In Tamaulipas, many believed that it was divine punishment, as otherwise they could not explain the disaster unfolding before their eyes. The more than 6,000 kilometers of submerged surface, the 10,000 deaths and thousands of injured revealed a tragedy without parallel in the history of the state.
In September 1955, three hurricanes hit the Gulf of Mexico coast, leaving devastation and death in less than 15 days. The most affected locations were Tampico and Ciudad Madero, sister cities that saw their homes, urban centers and roads succumb to gusts of wind and millions of cubic meters of water.
With overflowing rivers and cities reduced to rubble that revealed the insignificance of man in the face of the power of nature, it didn’t take an assiduous believer to think that such a catastrophe was due to a supernatural power.
Janet, Hilda and Gladys forever marked the two cities and the disaster profoundly affected Mexican society, which only then began to become aware of the culture of prevention and the destructive power of hurricanes.
11 years later, the alarms sounded again with the imminent arrival of Inés – a hurricane that caused serious damage as it passed through the Caribbean and the Bahamas – and the harsh memory of 1955 settled in the memory of Tampico residents.
Fear made an evacuation plan work in a coordinated fashion, and although Tampico and Ciudad Madero expected the worst, Inés quickly downgraded to a tropical storm, minimizing the damage of what had happened in previous years.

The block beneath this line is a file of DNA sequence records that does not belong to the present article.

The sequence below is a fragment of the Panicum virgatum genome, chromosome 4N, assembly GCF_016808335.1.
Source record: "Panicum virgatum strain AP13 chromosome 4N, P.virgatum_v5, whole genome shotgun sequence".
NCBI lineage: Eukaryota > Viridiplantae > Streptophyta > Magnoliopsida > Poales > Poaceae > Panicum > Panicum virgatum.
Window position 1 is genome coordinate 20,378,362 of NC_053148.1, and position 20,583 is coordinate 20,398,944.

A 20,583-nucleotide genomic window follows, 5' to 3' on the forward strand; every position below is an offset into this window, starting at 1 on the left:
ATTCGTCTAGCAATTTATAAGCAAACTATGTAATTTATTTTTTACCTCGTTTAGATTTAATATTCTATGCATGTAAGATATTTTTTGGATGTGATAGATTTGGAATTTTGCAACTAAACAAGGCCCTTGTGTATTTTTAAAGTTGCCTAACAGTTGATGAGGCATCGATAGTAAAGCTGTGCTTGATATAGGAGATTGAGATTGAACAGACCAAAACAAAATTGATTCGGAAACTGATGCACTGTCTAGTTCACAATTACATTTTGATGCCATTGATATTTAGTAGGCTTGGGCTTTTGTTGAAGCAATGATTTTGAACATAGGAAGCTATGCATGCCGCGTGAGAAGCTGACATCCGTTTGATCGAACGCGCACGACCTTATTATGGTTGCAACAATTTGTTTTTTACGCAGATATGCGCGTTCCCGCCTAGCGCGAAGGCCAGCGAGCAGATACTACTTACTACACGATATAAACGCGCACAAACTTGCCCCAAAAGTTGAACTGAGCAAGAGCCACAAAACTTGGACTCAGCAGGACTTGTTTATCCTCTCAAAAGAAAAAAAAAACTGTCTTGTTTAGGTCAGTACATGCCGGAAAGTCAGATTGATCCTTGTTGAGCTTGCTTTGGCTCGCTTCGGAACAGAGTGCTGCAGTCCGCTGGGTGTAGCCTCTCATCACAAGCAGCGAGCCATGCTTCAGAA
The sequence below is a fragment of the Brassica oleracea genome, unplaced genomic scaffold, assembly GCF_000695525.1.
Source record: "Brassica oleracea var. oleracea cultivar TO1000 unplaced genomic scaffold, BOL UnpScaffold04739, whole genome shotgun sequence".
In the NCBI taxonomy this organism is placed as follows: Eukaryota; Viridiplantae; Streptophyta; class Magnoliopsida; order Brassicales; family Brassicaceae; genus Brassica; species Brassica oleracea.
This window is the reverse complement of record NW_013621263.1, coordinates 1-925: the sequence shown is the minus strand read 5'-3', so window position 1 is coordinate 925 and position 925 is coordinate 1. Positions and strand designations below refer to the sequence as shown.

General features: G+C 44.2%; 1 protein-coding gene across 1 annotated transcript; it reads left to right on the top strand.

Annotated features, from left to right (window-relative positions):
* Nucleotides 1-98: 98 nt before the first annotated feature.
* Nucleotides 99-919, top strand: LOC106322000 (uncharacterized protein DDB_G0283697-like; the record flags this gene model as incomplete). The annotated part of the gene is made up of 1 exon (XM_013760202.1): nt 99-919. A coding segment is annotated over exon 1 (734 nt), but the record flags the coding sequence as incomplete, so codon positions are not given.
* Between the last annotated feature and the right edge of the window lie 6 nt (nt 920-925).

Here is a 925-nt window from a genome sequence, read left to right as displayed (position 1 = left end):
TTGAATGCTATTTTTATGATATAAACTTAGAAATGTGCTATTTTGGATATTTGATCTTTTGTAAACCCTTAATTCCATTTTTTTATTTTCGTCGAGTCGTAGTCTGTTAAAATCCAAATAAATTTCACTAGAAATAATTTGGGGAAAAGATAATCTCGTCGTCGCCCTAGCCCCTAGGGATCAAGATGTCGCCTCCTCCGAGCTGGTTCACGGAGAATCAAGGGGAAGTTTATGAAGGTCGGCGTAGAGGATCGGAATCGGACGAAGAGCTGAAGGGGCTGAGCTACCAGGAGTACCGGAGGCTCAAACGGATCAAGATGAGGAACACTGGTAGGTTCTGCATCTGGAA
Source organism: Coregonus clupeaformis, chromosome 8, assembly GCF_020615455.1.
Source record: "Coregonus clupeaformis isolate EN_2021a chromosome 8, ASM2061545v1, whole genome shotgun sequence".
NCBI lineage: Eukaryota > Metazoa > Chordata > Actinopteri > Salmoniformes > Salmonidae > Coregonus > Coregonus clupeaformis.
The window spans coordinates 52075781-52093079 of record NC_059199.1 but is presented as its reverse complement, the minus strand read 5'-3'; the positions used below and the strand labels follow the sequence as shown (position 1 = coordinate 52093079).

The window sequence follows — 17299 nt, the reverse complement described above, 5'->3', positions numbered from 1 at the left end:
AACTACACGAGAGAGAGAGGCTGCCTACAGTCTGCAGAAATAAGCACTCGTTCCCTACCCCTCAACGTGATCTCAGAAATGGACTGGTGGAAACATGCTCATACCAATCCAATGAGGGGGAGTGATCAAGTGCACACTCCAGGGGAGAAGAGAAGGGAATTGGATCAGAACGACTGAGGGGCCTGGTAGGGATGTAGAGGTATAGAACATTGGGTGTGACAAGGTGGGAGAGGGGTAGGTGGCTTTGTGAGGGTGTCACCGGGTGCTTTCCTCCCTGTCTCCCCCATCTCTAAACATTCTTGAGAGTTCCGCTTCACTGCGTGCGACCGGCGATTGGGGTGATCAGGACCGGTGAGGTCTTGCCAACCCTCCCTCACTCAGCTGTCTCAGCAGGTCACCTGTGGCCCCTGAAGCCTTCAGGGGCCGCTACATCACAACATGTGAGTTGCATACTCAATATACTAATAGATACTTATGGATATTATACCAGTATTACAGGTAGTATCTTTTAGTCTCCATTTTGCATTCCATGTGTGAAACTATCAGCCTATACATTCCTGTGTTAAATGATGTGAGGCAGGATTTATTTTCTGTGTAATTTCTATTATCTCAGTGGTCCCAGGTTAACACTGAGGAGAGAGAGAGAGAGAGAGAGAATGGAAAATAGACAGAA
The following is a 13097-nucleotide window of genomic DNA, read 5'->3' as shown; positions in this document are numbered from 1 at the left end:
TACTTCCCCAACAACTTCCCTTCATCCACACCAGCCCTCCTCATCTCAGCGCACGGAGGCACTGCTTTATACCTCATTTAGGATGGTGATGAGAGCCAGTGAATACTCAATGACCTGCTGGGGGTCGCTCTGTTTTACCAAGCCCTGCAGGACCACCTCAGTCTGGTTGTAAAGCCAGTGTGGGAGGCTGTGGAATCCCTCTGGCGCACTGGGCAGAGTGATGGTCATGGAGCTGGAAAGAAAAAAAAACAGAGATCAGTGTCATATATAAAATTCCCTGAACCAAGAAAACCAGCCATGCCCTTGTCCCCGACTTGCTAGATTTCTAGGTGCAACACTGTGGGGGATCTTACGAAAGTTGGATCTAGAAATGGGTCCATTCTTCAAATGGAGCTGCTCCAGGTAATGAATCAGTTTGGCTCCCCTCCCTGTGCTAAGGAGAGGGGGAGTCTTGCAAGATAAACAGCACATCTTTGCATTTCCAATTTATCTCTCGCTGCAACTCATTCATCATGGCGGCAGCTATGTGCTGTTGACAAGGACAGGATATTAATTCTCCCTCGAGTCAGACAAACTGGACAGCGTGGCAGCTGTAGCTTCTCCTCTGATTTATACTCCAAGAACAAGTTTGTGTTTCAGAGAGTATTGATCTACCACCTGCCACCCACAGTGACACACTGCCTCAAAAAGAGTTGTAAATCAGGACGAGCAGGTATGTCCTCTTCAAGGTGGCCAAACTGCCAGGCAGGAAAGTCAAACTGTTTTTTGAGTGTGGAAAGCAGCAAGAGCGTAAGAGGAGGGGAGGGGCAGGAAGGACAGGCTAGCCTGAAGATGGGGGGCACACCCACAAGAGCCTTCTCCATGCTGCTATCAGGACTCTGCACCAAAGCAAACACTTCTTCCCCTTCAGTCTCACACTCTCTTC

Since then, the relationship between Tamaulipas and cyclones has changed drastically: the nervousness that was installed each year with the arrival of the hurricane season gradually dissipated, after verifying that in the following decade not a single hurricane threatened to reach the coast. Tamaulipas.
The pattern repeated itself in the 1970s and would repeat itself three more times, including the sudden diversion of Gilbert (the most intense hurricane in Atlantic history) in 1988, which changed its course in extremis to the north, leaving only material damage in the cities sisters.
Something similar happened in 2013 when Ingrid weakened, causing only high winds and white balance thunderstorms.
Faced with such events, the population of these cities began to formulate different hypotheses to explain the fate that has accompanied them since 1966.
From the 1990s and with the destructive power of Gilbert in perspective, a particular version gained strength: according to residents, the city is protected by aliens, responsible for keeping the waters of the Gulf of Mexico calm.
But for what?
Oral tradition claims that beings from another planet chose the shores of Tamaulipas to establish an extraterrestrial base, diverting hurricanes or downgrading them to tropical storms.
So both cities are unscathed season after hurricane season.
In 2013, a state decree instituted Mars Day, celebrated since then on the last Tuesday of each month in Tampico and Ciudad Madero.
According to residents, UFO sightings are common on the beach at night and the Gulf of Mexico destination has positioned itself throughout Latin America as a particularly attractive location for fans of ufology and other pseudosciences related to paranormal phenomena.
For more than half a century and until today, the waters of Tampico and Ciudad Madero have remained calm.
Many Tamaulipas are convinced that a supernatural force protects the beach from the disasters that left an indelible mark on the city’s past.
Not only that: at the same time, they found a good reason to – every now and then – lose sight of the sky on a starry night.